Leftovers from Hurricane Ida slammed into the Northeast overnight, triggering tornado watches across parts of southeastern Massachusetts and Rhode Island, and sending New York City into a state of emergency as subway stations roared with the sound of rushing water from flooding that halted transit service.
Heavy rain continued to fall across Massachusetts early Thursday, causing street flooding in some areas as most of the state remained under a flash flood warning until late in the morning.
Flooding was reported across the state, including in parts of Boston near Storrow Drive, where a car was reportedly stuck as of around 5 a.m., according to local news outlets.
The remnants of Hurricane #Ida caused some serious street flooding in #Falmouth while a hurricane warning was active in the area overnight. Much of #Massachusetts remains under a flash flood warning until later this morning. #MAwx https://t.co/Udc09gss6J pic.twitter.com/CU7eNKw3Ob— WCVB-TV Boston (@WCVB) September 2, 2021
Pictures and video, (thread) of the remnants of a Post-Tropical Cyclone Ida battering the Cape Cod region of Massachusetts on the ocean region outside my summer home, overnight. Absolutely flooded and glad we put those storm walls in around the property. pic.twitter.com/DRk5Jz3ueG— 𝐂𝐉 💫 (@CardiacDrop) September 2, 2021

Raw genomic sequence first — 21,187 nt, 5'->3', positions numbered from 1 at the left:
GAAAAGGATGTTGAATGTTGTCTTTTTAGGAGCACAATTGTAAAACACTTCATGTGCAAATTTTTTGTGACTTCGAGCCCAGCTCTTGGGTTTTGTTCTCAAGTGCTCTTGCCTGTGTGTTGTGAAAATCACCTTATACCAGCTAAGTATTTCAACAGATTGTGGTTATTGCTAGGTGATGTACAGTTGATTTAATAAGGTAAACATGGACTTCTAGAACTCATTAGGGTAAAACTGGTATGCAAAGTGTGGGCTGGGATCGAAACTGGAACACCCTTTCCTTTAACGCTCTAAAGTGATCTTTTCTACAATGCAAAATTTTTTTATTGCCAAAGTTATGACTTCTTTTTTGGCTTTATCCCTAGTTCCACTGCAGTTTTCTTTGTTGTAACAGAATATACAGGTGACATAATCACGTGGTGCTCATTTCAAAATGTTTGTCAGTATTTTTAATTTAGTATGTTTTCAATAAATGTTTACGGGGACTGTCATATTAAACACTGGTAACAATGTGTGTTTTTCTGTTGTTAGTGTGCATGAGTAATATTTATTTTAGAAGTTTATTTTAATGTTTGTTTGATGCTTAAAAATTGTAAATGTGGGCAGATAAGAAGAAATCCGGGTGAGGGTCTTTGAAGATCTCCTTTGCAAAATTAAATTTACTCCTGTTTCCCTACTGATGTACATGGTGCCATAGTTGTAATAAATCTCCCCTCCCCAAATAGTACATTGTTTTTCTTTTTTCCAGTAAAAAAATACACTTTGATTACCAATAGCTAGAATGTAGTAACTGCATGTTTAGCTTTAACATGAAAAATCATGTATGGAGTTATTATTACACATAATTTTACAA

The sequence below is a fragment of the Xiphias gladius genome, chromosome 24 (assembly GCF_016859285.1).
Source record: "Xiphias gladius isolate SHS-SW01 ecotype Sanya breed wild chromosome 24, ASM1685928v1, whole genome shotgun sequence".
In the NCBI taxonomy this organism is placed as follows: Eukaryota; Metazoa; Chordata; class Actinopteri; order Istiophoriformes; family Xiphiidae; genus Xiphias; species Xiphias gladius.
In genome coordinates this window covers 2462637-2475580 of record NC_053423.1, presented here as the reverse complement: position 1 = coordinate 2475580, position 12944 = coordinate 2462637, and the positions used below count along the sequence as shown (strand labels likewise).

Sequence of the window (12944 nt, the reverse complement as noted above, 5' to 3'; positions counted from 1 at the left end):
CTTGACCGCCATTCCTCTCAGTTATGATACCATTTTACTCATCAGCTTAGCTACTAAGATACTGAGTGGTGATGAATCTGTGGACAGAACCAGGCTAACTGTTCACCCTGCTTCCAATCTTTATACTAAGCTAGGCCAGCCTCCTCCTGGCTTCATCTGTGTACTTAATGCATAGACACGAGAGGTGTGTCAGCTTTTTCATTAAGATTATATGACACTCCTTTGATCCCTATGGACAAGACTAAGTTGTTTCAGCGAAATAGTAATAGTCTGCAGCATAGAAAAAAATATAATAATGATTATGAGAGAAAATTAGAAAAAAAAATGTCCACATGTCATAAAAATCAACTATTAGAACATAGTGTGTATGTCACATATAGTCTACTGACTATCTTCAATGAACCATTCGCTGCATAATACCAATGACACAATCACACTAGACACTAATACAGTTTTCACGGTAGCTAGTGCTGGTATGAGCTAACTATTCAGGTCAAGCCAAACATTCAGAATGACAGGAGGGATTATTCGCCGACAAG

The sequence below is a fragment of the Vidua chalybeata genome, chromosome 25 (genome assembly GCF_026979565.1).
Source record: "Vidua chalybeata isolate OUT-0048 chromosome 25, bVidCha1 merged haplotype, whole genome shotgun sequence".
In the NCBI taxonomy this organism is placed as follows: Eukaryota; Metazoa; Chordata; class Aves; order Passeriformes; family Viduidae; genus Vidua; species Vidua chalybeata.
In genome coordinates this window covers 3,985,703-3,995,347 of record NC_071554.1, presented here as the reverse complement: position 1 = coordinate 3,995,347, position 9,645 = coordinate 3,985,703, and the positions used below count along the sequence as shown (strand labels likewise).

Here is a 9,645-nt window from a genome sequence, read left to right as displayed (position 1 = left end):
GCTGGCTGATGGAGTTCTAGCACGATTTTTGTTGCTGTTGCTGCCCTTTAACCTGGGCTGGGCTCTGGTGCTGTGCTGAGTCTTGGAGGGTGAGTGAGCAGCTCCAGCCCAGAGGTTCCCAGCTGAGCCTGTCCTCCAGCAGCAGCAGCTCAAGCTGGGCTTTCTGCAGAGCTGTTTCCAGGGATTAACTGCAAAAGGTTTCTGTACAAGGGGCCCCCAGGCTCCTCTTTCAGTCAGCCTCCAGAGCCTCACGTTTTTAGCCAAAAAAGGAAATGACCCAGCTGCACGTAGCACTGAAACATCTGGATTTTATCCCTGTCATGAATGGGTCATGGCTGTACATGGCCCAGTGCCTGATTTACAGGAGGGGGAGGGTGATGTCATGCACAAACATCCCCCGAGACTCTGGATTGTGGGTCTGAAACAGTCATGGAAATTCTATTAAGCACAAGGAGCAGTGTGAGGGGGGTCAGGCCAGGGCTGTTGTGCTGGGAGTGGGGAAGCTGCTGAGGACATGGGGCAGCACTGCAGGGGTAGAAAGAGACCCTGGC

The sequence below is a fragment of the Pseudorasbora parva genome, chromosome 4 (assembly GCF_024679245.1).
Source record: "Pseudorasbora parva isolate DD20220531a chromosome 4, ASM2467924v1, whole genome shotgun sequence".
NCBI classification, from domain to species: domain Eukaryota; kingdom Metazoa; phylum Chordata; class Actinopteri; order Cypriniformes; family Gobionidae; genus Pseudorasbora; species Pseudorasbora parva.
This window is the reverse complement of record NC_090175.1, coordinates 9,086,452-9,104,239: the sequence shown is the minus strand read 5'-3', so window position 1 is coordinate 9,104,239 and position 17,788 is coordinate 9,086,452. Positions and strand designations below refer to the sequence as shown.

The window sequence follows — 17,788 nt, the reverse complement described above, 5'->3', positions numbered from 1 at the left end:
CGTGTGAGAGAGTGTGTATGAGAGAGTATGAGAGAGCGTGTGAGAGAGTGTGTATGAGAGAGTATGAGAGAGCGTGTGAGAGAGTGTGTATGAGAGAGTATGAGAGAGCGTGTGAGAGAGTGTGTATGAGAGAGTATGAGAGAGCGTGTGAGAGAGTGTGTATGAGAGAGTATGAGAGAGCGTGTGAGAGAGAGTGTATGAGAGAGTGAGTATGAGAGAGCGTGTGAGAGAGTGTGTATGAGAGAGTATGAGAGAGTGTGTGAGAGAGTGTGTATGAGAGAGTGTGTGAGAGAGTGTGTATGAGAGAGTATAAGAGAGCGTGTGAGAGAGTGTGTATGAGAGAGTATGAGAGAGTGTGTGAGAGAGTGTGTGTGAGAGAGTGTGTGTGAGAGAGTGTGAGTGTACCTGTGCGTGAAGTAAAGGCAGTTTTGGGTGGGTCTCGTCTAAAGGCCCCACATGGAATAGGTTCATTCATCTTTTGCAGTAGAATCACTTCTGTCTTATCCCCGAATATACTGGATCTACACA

In Rhode Island, at least one road washed out in Portsmouth due to the severe weather, and one part of the town received up to 8 inches of rain.
In New York, New Jersey, and Pennsylvania, more than two dozen people were killed in the storm. Eight people were trapped in a flooded basement in New York City, and five people were found dead in an Elizabeth, N.J., apartment complex.
The National Weather Service in New York on Wednesday night issued its first-ever set of flash flood emergencies in the state, warning of conditions that pose a “severe threat to human life and catastrophic damage from a flash flood.”
The storm also prompted tornadoes in the region that ripped apart homes in Mullica Hill, N.J. Photos showed tattered homes as a result of a tornado that destroyed the structures, exposing the interior of the homes and leaving only wood slats left standing. Pieces of wood and debris were scattered around the neighborhood.
In New York City, striking videos of water cascading into subway stations illustrated the extent of the flooding from the storm. Scenes from around the rest of the state show significant flooding, with vehicles almost completely submerged underwater in some areas. In New Jersey, flooding inundated the Newark airport as the city experienced its wettest day in recorded history, according to reports.
As a state of emergency is declared in New York City and New Jersey, this guy is another level of chill!#Ida #Hurricane #ViralVideo #Manhattan #Flash Flood Emergency #flood #Bronx #Brooklyn #nycwx #NJwx #TORNADOEMERGENCY #climate pic.twitter.com/4HvtUPKQrn— pragiya (@ucatchpragiya) September 2, 2021